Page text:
AUSTIN (KXAN) – For the first time, Austin police executives publicized proposed amendments to a recently-drafted policy governing how officers will use body-worn cameras.
The new, fleshed-out ideas were revealed at Tuesday’s Public Safety Commission meeting and are the result of two, closed-door meetings between APD and stakeholders such as the ACLU of Texas and Austin Justice Coalition. They include new example-specific clarity on:
- Using the cameras for a law enforcement purpose only, not for surveillance work
- When an officer can turn a camera off their camera such as questioning a reluctant witness or a crime victim
The Commission backed up the proposed policy changes, approving a resolution that will now go to the Public Safety Committee of City Council. It will go to the committee ahead of full Council since the body cam issue is already on the committee’s ongoing agenda, city staff explained. The commission’s resolution calls for a review of the effectiveness of the policy after two years. APD will do its own internal review of the operability and functionality of the cameras.
Matt Simpson of the ACLU of Texas told commissioners the policy amendments are a start, but cited concerns over the when video can be released — if a family member of a police shooting victim, for example, would be able to view the video soon after the incident. Right now, the law allows video to be released only after the conclusion of internal and legal reviews.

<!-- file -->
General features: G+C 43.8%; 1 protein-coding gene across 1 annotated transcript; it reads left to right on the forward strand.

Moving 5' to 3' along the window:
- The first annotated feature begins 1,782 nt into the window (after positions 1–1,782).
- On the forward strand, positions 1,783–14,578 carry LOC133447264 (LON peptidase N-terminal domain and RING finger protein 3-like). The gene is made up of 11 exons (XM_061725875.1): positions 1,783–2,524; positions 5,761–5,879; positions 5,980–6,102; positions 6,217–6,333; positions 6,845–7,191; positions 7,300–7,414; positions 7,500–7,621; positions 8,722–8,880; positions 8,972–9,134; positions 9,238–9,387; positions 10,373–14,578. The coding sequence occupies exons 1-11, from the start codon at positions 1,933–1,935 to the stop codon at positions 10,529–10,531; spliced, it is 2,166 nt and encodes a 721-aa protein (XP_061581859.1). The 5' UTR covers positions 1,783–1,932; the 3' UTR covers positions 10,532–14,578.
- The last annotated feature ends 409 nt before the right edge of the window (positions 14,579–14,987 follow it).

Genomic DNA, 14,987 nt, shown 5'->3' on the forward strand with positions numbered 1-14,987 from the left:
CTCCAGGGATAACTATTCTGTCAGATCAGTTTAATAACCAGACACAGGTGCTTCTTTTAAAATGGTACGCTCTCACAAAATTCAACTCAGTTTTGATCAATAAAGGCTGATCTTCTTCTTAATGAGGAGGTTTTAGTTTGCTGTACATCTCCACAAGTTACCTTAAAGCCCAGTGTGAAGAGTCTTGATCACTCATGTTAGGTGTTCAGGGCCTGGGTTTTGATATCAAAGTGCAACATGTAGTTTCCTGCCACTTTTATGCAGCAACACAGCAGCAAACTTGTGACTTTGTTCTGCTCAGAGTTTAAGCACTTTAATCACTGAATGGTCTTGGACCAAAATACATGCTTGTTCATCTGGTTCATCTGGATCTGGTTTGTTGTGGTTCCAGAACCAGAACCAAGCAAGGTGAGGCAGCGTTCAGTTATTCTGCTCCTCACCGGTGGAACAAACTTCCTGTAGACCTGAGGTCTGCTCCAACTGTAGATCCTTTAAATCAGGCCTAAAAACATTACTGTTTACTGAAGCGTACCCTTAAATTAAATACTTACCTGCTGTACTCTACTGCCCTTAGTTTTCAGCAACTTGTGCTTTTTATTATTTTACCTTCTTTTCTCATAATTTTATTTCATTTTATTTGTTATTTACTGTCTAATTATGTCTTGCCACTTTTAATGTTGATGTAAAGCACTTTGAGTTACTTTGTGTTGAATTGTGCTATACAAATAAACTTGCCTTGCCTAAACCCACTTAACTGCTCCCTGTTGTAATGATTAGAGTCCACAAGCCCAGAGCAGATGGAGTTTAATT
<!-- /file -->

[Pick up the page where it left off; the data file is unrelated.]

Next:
The first 500 APD officers are due to add TASER Axon cameras to their uniforms by the end of September once the order is put in. Full council approved the $12.2 million purchase at its June 23 meeting. That sum does not include another $5 million for iPhones that officers can use to view the body cam video. This year’s portion is being paid for through the City’s IT Department.
Chief Brian Manley told commissioners at the special-called Public Safety Commission meeting Tuesday the iPhones were something APD has been looking at purchasing for more than a year, but the body cam program was an opportunity to provide ‘synergy’ between the two programs.
Asst. Chief over police technology Ely Reyes tells KXAN more and more officers are using their personal phones for police business such as returning calls to witnesses. So it made sense to give them the right tool for the job.
Reyes suggested the iPhones are a separate line item in the budget therefore were not included as part of the body camera RFP. One failed bidder, Utility, protested TASER’s winning bid, suggesting less expensive iTouches or Android devices could have been used to sync with officer body cameras. City staff last month ruled the company’s initial protest did not rise to further investigation.
Utility sent KXAN a second protest letter Tuesday addressed to city of Austin staff disputing some of the facts presented to Council on June 23. Company reps wrote of their intent to appeal the city of Austin’s original decision in State Court Tuesday, the letter showed.
Utility spokesman Ted Davis challenged TASER to a head-to-head competition to test the facial redaction technology of each system (related to the public release of video).
“Utility offered and would have far preferred to resolve this matter with a simple test of the systems… No for-profit company on the planet would spend $17 million and forgo substantive and competitive testing. Austin’s decision to move forward with Taser having no head-to-head evaluation is unconscionable to me on many levels,” David wrote in an email.